House leader promotes anti-climate-change book she didn’t read

Kansas House Speaker Pro Tem Peggy Mast, R-Emporia, initially said she didn’t recall writing the letter on her office stationery that was sent along with an anti-climate-change book to the homes of Kansas House members. But she later confirmed that she wrote the letter endorsing the book, which she has not read. Parts of Mast’s endorsement were taken almost word for word from a Publishers Weekly review of the book, the Topeka Capital-Journal reported. The book, “The Mad, Mad, Mad World of Climatism,” was distributed by the Heartland Institute, a Chicago-based think tank funded in part by Charles and David Koch.

Oil sands also create dirty waste product

One environmental concern about piping Canada’s oil sands to U.S. refineries is all the petroleum coke that will be left over from the refining process. The Environmental Protection Agency no longer allows new licensing permits for burning the high-sulfur, high-carbon waste product, the New York Times reported. As a result, most petroleum coke is sold to Mexico and China, which don’t have as many pollution rules. Companies associated with Koch Industries and Bill Koch are leading exporters of the product. Another concern is where to store the petroleum coke before it is exported. The Times reported on a three-story pile of petroleum coke that covers an entire city block in Windsor, Ontario, across the river from Detroit.

Plan now to avoid more fish kills, fines

Remember the 850 dead fish. If that falls short as a rallying cry for upgrading Wichita’s sewer and water infrastructure, though, city leaders need only recall the sting of the $243,195 state fine for the 2012 sewage release that killed those fish in the Arkansas River. And the city got off easy this time, because KDHE let what would have been another $455,000 fine be spent instead on a citywide study of deferred sewer maintenance. The $11 million the city has banked for sewer repairs this year and next is great as far as it goes. But as Mayor Carl Brewer warned in his State of the City address this year, the city will need $2.1 billion over the next 30 years to maintain or replace the majority of its water, sewer and storm-drainage systems. Brewer and the rest of the City Council need to find the money and political will soon to tackle this long-term challenge, so more fish kills and fines can be avoided.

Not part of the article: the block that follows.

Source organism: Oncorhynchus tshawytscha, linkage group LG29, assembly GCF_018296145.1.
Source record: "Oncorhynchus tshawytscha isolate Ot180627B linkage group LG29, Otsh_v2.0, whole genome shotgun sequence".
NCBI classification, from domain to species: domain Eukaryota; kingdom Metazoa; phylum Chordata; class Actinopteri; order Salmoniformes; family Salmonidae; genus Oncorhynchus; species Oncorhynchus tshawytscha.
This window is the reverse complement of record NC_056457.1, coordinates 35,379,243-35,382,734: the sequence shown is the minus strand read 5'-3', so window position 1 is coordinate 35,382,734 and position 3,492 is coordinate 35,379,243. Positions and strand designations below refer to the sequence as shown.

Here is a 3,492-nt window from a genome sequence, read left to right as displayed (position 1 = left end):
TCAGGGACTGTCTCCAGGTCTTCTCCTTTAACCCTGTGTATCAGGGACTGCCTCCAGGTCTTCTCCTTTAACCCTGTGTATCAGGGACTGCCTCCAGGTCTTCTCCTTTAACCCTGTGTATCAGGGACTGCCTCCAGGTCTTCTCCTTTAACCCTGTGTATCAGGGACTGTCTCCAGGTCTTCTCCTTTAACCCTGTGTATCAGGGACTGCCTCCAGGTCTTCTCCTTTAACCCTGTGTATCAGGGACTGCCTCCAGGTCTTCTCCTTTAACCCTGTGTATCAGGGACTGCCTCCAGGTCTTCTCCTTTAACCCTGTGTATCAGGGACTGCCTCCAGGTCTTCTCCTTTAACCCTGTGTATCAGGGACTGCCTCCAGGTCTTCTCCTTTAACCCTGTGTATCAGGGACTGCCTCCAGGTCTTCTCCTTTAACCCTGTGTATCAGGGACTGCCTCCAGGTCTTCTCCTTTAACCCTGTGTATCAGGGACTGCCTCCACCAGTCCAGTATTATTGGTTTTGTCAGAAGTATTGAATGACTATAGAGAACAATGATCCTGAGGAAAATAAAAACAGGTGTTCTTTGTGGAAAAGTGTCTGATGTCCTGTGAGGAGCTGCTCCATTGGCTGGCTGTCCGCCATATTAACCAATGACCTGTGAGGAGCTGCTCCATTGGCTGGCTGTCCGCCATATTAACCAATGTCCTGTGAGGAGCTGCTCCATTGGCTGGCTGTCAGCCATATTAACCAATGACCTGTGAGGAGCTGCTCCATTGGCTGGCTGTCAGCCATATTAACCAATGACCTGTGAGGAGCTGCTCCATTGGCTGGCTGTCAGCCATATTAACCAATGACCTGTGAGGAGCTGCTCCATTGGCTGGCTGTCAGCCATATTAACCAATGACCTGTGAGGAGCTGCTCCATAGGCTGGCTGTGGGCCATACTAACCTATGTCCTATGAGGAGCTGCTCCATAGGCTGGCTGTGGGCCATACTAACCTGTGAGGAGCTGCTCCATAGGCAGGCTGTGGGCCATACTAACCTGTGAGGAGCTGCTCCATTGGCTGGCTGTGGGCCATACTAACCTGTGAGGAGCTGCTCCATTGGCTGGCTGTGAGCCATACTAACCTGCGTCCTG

Pro-con: Should U.S. boost energy exploration?

Can increasing American energy exploration improve our economy? Yes, but more to the point, it’s already happening. Energy – and the jobs and growth it will drive – is the foundation for our economic recovery. Our nation is blessed with some of the most abundant energy resources on Earth. Thanks in large part to the technology-driven shale boom, we have enough natural gas to power America for 120 years. We also have at least 200 years of oil under our lands and off our shores and more than 250 years of coal. And that’s just what we can recover with today’s technology. With continued advancements, we will be able to access even greater domestic supplies in the future. Energy presents the biggest opportunity to build a stronger foundation and a brighter future for our country. The 21st century has brought America an era of energy abundance. Let’s make the most of it for the sake of our economy, competitiveness and national security. – Karen A. Harbert, U.S. Chamber of Commerce

Abandoning fossil-fuel exploration altogether is not feasible for America. But significant further government support of oil and gas drilling in places like the Alaskan wilderness or the American heartland in the name of economic growth would be a huge mistake. Instead, for our national security, economic growth and a sound energy policy, what we need is to shift to promoting industries and technologies that focus on clean, renewable and alternative sources of energy. Clean-tech is a fast-growing global industry that holds the potential to fix our current climate and other environmental challenges and build the jobs of tomorrow. The 2010 BP oil catastrophe in the Gulf of Mexico, the 1989 Exxon Valdez oil spill and the serious concerns raised about hydraulic fracturing have not merely been the results of chance. Nor are the extreme storms, droughts and heat waves, which are expected to rise in frequency and severity with fossil fuel use-linked climate change. The U.S. cannot afford to invest and lock itself into many more decades of reliance on the dirty and unsustainable sources of energy of the past. – Tseming Yang, Santa Clara University

Evaporation a bigger threat than lack of precipitation

As bad as the current drought is, that may not be the biggest water challenge facing the state. “It’s going to get warmer, which leads to more evaporation and transpiration,” Johannes Feddema, a climatologist and chairman of the University of Kansas geography department, said at a recent symposium in Lawrence on the future of water in Kansas. The changing climate will require farmers and others to reduce their demand for water, symposium panelists said.

Kansans unafraid of ‘sustainability planning’